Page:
The theories and research of attachment, intersubjectivity, and neurobiology have created a strong foundation for a model of family therapy that creates both the safety needed for parents and children to be openly present in the sessions as well as the patterns of engagement and exploration needed to create new family relational patterns. Parenting is very challenging, being influenced by the parent's own attachment histories as well as by evolving models of family and community life. Finding a middle way between permissive and authoritarian approaches to parenting is often difficult when parents do not have their own attachment history as an effective guide. Parents are supported to remain open and engaged with their children while addressing the challenges of family living.

In the Name of the Father
Saturday 5 October 2019 - Dublin
A one-day conference with Dermot Bolger, Andrew Samuels, Ross Skelton, and Brendan Staunton SJ

The theme of this day is, in part, inspired by Sigmund Freud's observation that the death of the father is the most significant moment in a man's life. This must surely be true for many, but Freud's concept of the Oedipus complex is now considered problematic. Written in a time and place radically different from contemporary Ireland, his view of the boy's emerging sexual identity within the traditional family now requires a fresh theoretical framework to explain the many meanings of fatherhood today, and the developmental task of becoming a man.

The Psychotherapy Supervision Lab
Saturday 12 October 2019 - London
With Prof Mary Hepworth (previously Mary Target), Prof Jeremy Holmes and Ann Shearer

This day will provide a unique opportunity to discover the extent to which different psychotherapists diverge in their theory and technique when we compare them through the lens of live supervision. Our three presenters have been chosen both for their extensive experience as therapists and supervisors. By working before the audience with a case presenter acting as supervisee, we will gain a glimpse into the normally hidden world of supervision. Each session will begin with an outline of our presenters' understanding of the supervisory role, followed by a brief introduction by their guest supervisee to their case. This will be followed a 50 minute unrehearsed live supervision. Together, each supervisory couple will explore what breakthroughs in the treatment might emerge.

Working with Gender Diversity
Saturday 19 October 2019 - Ireland
Led by Dr Meg-John Barker

We are in the midst of a massive moral panic about gender. We know that it is closely related to mental health struggles such as high rates of suicide, addiction, and violence among men, and high rates of depression, anxiety, body image, and self-esteem issues among women. However, attempts to question rigid binary notions of gender or to see gender as something that can be more flexible and fluid are often regarded as highly threatening.

The Pleasures and Perils of a Psychotherapeutic Career
Saturday 2 November 2019 - London
A One-Day Workshop with Professor Brett Kahr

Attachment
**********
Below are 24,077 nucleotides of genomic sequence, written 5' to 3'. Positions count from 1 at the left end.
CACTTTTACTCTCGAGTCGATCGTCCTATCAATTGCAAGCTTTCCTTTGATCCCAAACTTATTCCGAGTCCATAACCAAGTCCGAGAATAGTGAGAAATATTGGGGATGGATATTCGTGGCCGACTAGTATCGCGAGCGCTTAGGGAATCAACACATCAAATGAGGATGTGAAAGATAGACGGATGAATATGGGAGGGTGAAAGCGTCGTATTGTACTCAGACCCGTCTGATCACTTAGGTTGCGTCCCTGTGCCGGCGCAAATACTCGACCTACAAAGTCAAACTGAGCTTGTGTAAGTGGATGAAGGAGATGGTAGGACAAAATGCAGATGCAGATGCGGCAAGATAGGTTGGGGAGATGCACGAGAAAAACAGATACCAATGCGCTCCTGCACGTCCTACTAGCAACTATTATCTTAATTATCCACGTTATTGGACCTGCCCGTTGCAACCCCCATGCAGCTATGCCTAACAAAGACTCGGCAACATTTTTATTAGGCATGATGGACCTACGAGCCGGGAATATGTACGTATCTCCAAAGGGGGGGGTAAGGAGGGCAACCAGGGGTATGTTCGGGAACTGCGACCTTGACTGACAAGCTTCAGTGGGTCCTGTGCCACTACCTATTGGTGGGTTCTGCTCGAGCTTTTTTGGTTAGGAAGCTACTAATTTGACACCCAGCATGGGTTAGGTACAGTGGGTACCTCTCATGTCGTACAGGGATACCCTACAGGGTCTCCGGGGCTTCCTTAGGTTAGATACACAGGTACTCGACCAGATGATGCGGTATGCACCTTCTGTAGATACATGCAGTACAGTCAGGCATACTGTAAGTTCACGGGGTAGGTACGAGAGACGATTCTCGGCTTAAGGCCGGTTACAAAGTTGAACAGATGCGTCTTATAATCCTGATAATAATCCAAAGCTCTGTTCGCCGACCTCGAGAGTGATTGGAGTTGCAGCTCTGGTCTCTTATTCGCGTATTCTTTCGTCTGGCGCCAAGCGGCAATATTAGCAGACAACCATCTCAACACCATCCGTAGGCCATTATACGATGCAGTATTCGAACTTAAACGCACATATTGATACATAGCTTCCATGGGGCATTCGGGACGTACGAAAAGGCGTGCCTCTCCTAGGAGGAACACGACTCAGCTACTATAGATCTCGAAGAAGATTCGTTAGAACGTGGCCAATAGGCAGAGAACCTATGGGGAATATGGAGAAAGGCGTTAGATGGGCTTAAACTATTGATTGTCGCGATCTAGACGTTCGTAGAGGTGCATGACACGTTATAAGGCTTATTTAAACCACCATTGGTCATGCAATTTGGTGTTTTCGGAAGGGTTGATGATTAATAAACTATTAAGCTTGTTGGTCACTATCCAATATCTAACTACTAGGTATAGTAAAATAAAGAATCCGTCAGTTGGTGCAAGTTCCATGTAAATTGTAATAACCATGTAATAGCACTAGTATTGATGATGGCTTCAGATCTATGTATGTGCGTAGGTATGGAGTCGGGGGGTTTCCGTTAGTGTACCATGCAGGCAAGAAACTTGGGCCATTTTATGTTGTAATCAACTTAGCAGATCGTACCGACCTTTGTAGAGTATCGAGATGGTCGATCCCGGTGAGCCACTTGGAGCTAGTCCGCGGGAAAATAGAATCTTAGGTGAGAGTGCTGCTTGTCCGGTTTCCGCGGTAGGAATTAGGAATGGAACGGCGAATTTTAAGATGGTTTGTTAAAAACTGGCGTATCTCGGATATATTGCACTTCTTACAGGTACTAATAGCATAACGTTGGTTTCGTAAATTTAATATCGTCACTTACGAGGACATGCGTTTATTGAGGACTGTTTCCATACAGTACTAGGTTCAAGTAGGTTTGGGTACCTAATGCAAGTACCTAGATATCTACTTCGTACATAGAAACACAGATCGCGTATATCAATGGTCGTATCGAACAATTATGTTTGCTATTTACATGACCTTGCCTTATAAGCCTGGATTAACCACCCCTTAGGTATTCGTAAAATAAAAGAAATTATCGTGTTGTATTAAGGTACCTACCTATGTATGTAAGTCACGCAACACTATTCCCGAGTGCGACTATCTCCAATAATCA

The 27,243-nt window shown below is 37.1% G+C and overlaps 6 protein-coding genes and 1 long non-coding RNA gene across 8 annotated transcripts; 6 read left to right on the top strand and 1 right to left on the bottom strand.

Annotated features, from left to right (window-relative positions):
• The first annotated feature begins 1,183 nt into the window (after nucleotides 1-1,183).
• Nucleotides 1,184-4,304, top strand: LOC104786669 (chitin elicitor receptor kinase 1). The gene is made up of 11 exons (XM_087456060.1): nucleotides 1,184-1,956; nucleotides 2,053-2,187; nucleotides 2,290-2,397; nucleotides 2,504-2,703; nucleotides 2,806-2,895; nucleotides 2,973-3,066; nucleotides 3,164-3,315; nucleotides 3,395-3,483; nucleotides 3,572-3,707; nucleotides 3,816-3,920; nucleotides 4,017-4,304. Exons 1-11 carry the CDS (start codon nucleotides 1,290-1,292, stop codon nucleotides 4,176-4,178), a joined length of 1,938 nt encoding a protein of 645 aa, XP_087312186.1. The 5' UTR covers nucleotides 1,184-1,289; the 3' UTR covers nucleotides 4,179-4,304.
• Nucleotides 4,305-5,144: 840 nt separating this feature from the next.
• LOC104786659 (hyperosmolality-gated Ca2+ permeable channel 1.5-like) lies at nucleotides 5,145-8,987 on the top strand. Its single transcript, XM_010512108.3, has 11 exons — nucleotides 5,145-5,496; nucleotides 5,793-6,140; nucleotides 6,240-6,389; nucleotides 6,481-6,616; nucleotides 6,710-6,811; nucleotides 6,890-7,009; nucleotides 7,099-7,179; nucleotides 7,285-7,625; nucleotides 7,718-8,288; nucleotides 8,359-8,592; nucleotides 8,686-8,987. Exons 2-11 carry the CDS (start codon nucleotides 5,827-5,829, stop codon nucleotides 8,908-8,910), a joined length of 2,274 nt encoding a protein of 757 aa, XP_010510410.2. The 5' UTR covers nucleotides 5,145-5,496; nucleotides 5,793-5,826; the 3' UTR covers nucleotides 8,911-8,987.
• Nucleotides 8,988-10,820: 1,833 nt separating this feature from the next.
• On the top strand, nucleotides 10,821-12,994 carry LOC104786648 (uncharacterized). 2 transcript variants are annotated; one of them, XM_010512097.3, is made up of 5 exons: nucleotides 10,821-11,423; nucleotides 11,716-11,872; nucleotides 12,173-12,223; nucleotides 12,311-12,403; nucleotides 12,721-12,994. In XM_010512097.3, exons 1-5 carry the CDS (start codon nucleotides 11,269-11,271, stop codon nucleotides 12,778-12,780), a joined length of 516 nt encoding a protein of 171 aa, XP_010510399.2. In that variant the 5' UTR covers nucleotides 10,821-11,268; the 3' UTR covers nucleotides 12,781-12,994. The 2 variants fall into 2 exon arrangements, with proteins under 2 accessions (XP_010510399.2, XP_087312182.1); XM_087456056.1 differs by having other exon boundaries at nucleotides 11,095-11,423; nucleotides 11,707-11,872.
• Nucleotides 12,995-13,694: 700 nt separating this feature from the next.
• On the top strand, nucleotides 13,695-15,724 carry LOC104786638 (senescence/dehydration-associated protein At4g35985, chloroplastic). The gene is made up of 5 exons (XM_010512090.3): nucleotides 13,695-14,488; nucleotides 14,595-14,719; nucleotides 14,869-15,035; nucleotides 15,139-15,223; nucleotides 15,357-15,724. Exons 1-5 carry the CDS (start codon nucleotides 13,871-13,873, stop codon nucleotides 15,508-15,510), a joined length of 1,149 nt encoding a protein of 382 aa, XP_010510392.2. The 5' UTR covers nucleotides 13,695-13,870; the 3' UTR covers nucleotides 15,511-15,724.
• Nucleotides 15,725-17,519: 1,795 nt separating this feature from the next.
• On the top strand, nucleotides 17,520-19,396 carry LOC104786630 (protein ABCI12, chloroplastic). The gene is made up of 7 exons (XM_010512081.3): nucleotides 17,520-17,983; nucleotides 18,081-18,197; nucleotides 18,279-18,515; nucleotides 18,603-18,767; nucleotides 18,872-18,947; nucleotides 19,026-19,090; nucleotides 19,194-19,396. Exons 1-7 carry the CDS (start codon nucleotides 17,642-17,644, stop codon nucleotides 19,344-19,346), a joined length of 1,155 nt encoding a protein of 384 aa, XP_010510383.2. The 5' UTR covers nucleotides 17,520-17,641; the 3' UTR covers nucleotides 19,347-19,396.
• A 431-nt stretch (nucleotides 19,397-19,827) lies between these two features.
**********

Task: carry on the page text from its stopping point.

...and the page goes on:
The psychotherapist can help restore broken marriages and mend shattered families. The psychotherapist also has the potential to save people from killing themselves. Yet the burdens of working psychotherapeutically can be immense, not only emotionally, but, also, medically across the life cycle. In this specially constructed one-day workshop, Professor Brett Kahr will share his extensive forty years of experience, investigating both the pitfalls and the pleasures of this unusual but vital profession.

Being Present with Suffering
Saturday 23 November 2019 - London
A one-day seminar led by Nigel Wellings and Elizabeth Wilde McCormick

There is something about everything that makes it not quite satisfactory. Even things we really love are spoilt by not being quite enough or - the opposite - going on too long. People entering psychotherapy want to feel better - more authoritative, less anxious or depressed, more whole - and although it can help, an enormous amount of difficult and painful emotions continue to arise. After years and years of therapy many of us feel as mad as ever. There is no 'happy ever after'. This all begs the question; what is the place of suffering in human experience and how best can we be with it?

Disordered Eating: Working With and Through the Body/Mind of Patient and Therapist
Saturday 30 November 2019 - London
With Yeva Feldman, Morit Heitzler and Susie Orbach

This conference will be grounded in the most up to date thinking on eating problems, as well as offering some substantial and inspiring assistance to those working with this challenging client group. Traditionally, the term "eating disorder" is a medical expression encompassing the various psychiatric diagnoses referred to in the DSM 5.

Moving Out of the Chair: Freeing up Creative Potential in the Therapeutic Relationship
Saturday 7 December 2019 - London
With Roz Carroll, Yeva Feldman and Sissy Lykou

How often do you feel 'stuck' in the chair when working with a client? Would you like to bring in other elements that support a transition into using the space? Many practitioners lack a sense of permission or training to know how to track micro-movements and to use kinaesthetic empathy to enable the client to take these further. We will draw on recognised approaches in psychotherapy which focus on embodiment and share ways of exploring the co-created relationship outside the confines of the chair.

The Therapeutic Frame: Is it Central to the Cure?
Saturday 14 December 2019 - London
With Dr Maria Luca, Prof Alistair Ross, Maktuno Suit and Nick Totton

The therapeutic frame has evolved over 130 years, from being a practical appointment system for a meeting between analyst and patient, to a key component of the practitioner's skill. Traditionally, it has been seen as providing consistency, reliability, confidentiality; of preserving a screen of anonymity around the psychotherapist, which allows the patient or client the freedom to freely roam their transferences and projections onto that person.










Book of the Month
Brett Kahr's Top Ten Psychotherapy Books - 2018
Professor Brett Kahr certainly knows something about the art of authoring books. Over the years he has written or edited twelve volumes, and has served as series editor of some fifty further titles. Earlier this year, he published New Horizons in Forensic Psychotherapy: Exploring the Work of Estela V. Welldon (Karnac Books, 2018)... More >>
Watch this
Helen Fisher: The brain in love

Why do we crave love so much, even to the point that we would die for it? To learn more about our very real, very physical need for romantic love, Helen Fisher and her research team took MRIs of people in love — and people who had just been dumped... view...

Did you know?
The Latest Neuroimaging Findings in Borderline Personality Disorder

Altered function in neurotransmitter systems including the serotonin, glutamate, and GABA systems was observed in patients with BPD... read more...